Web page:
UK evaluation

This programme’s best evidence does not include evaluation conducted in the UK.

Spotlight sets

EIF includes this programme in the following Spotlight sets:

  • School-based social & emotional learning
Positive Action

About the programme

What happens during delivery?

How is it delivered?
  • Positive Action is delivered by one classroom teacher to classes of children and young people. 
  • The K-6 curriculum consists of 140 15-minute sessions (35 hours); the grade 7-8 curriculum consists of 82 15-minute sessions (21 hours).
  • There is a further grade 9-12 curriculum available, which consists of 132 15-minute sessions (33 hours). 
What happens during the intervention?
  • Sessions for the entire Pre-K-12 curriculum cover six topics sequentially across all grade levels:
    • Self-concept: Pupils are introduced to the programme and learn its core principles, namely that when you do good things, you feel good about yourself, and so by making positive choices you generate a positive cycle (thoughts lead to actions, actions lead to feelings about yourself and feelings lead to more thoughts).
    • Positive actions for body and mind: Pupils learn about nutrition, exercise and good hygiene and sleep habits; problem-solving, decision-making, study skills, valuing learning, curiosity, memorisation and creativity.
    • Positive actions for getting along with others by treating others in a manner in which you would like to be treated: Pupils learn about empathy, respect, kindness, looking for the good in others, cooperation, and positive communication.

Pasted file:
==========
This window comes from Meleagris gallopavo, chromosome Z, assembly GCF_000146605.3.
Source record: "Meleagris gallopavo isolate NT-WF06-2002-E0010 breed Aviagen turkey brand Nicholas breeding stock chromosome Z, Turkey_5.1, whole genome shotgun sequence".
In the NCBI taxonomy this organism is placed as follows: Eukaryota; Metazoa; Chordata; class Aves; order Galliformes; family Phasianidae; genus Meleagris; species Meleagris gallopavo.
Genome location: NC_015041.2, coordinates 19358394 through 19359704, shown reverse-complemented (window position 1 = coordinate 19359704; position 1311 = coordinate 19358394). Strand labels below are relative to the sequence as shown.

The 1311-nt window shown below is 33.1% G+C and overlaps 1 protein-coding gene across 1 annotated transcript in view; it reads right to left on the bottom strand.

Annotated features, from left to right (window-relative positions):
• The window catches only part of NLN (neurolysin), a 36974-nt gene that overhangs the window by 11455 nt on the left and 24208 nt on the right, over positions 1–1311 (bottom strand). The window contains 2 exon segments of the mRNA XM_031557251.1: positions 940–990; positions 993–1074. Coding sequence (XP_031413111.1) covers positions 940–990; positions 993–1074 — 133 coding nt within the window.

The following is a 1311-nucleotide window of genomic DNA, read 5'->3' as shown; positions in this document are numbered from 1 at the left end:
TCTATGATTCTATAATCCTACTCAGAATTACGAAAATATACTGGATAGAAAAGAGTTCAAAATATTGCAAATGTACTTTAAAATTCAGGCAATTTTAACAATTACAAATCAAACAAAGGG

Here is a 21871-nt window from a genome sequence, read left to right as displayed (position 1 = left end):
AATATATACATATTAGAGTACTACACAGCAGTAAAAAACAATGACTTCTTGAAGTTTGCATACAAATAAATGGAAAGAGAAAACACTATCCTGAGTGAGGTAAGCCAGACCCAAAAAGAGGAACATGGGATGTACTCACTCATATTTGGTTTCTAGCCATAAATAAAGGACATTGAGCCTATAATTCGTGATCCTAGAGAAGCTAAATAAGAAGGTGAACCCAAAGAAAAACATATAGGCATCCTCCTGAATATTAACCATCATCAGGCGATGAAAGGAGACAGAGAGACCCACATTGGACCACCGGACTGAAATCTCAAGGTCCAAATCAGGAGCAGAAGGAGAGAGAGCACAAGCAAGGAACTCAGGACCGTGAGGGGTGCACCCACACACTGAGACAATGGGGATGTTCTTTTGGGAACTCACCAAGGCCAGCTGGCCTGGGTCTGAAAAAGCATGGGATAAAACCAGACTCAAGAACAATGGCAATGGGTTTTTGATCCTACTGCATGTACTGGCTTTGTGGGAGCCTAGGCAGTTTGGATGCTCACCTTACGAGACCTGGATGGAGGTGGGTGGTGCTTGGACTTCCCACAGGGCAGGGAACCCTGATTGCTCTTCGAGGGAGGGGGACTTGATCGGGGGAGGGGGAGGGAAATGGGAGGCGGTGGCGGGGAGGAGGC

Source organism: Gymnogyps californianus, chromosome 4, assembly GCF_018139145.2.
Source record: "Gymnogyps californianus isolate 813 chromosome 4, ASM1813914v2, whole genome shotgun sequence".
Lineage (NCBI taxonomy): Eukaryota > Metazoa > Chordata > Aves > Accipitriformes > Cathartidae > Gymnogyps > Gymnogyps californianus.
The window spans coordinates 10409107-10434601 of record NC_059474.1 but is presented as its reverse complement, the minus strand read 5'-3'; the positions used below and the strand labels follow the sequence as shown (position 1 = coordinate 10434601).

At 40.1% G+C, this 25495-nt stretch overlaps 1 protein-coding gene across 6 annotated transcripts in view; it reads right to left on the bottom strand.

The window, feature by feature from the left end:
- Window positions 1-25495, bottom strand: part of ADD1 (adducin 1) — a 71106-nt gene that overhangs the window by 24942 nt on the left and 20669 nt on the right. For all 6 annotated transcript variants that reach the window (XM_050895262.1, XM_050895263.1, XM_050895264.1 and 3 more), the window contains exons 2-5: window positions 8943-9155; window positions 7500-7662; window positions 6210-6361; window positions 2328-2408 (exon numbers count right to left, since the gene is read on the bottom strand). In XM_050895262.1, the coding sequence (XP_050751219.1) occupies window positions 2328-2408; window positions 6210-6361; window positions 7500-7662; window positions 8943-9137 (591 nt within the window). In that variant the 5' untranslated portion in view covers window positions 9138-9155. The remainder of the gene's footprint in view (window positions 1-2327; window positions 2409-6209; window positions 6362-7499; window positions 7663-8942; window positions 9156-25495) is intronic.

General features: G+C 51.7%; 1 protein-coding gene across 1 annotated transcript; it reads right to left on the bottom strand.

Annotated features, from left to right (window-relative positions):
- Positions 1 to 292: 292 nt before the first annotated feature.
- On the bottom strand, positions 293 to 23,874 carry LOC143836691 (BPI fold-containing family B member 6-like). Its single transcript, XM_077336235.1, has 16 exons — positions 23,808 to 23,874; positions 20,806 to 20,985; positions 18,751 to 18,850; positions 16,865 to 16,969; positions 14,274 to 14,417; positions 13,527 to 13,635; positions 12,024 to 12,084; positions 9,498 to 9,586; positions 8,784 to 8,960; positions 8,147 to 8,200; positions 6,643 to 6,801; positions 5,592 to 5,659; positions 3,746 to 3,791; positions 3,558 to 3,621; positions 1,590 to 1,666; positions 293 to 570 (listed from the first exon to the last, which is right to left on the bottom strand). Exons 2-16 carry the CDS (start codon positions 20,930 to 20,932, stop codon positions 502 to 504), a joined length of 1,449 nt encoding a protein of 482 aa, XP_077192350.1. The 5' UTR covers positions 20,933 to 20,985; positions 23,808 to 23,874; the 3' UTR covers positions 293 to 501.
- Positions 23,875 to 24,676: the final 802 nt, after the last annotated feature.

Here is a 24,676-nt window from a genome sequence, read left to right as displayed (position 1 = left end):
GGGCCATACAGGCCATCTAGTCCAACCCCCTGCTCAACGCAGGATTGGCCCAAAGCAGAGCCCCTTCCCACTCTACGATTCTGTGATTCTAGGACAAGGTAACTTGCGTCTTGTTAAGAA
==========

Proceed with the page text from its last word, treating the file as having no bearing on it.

• Positive actions managing yourself: Pupils learn about exercising self-control and control over their personal resources (time, money, energy, thoughts, actions, feelings, possessions and talents).
    • Positive actions for improving yourself continuously: Pupils learn about goal-setting and how to reach goals by believing in your potential, having courage to try, turning problems into opportunities and being persistent, and broadening your horizons.
    • Positive actions for being honest with both yourself and others: Pupils learn about honesty as well as self-honesty: not blaming others, not making excuses, not rationalising, and doing what you say you will do.
  • Sessions are direct instruction from lesson plans in teachers’ manuals which include activities, such as: role-playing, discussion, interactive posters, poems, music, puppets, games, radio plays, journaling, projects, stories, questions & answers, and activity sheets.

What are the implementation requirements?

Who can deliver it?
  • The practitioner who delivers this programme is a classroom teacher (although counsellors, facilitators or specialists can deliver the programme) with QCF-6 level qualifications. 
What are the training requirements?
  • Practitioners have half-day to a full-day of programme training. Booster training of practitioners is recommended.
  • Training is delivered on-site or live online. Additional training components (ie family and community components) add another half to full day of training.
How are the practitioners supervised?
  • It is recommended that practitioners are supervised by one host agency supervisor (qualified to QCF-6 level), with one day of programme training. 
What are the systems for maintaining fidelity?

Programme fidelity is maintained through the following processes:

  • Training manual
  • Other printed material